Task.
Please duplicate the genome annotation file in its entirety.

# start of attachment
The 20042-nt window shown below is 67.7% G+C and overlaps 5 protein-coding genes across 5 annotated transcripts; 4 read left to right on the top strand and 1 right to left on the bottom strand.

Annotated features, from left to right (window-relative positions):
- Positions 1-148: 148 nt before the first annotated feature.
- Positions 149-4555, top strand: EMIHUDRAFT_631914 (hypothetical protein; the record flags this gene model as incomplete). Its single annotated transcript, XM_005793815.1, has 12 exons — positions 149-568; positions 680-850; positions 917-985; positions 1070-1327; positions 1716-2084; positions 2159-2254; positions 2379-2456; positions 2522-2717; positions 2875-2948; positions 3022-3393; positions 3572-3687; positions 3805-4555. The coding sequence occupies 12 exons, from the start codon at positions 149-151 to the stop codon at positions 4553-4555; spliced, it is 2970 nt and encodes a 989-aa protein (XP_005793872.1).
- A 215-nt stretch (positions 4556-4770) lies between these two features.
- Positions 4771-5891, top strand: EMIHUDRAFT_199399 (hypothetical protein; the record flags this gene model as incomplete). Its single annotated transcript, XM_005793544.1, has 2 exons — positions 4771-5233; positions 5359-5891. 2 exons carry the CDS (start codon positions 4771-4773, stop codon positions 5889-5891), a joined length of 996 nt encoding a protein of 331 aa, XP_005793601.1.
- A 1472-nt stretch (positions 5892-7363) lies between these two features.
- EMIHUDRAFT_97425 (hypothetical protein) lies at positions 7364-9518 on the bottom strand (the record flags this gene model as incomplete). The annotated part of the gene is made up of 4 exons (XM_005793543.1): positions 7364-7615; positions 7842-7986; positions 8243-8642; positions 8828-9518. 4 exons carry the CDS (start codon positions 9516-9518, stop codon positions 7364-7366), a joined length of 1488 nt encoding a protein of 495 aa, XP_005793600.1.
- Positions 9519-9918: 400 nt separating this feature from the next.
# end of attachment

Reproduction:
The 20042-nt window shown below is 67.7% G+C and overlaps 5 protein-coding genes across 5 annotated transcripts; 4 read left to right on the top strand and 1 right to left on the bottom strand.

Annotated features, from left to right (window-relative positions):
- Positions 1-148: 148 nt before the first annotated feature.
- Positions 149-4555, top strand: EMIHUDRAFT_631914 (hypothetical protein; the record flags this gene model as incomplete). Its single annotated transcript, XM_005793815.1, has 12 exons — positions 149-568; positions 680-850; positions 917-985; positions 1070-1327; positions 1716-2084; positions 2159-2254; positions 2379-2456; positions 2522-2717; positions 2875-2948; positions 3022-3393; positions 3572-3687; positions 3805-4555. The coding sequence occupies 12 exons, from the start codon at positions 149-151 to the stop codon at positions 4553-4555; spliced, it is 2970 nt and encodes a 989-aa protein (XP_005793872.1).
- A 215-nt stretch (positions 4556-4770) lies between these two features.
- Positions 4771-5891, top strand: EMIHUDRAFT_199399 (hypothetical protein; the record flags this gene model as incomplete). Its single annotated transcript, XM_005793544.1, has 2 exons — positions 4771-5233; positions 5359-5891. 2 exons carry the CDS (start codon positions 4771-4773, stop codon positions 5889-5891), a joined length of 996 nt encoding a protein of 331 aa, XP_005793601.1.
- A 1472-nt stretch (positions 5892-7363) lies between these two features.
- EMIHUDRAFT_97425 (hypothetical protein) lies at positions 7364-9518 on the bottom strand (the record flags this gene model as incomplete). The annotated part of the gene is made up of 4 exons (XM_005793543.1): positions 7364-7615; positions 7842-7986; positions 8243-8642; positions 8828-9518. 4 exons carry the CDS (start codon positions 9516-9518, stop codon positions 7364-7366), a joined length of 1488 nt encoding a protein of 495 aa, XP_005793600.1.
- Positions 9519-9918: 400 nt separating this feature from the next.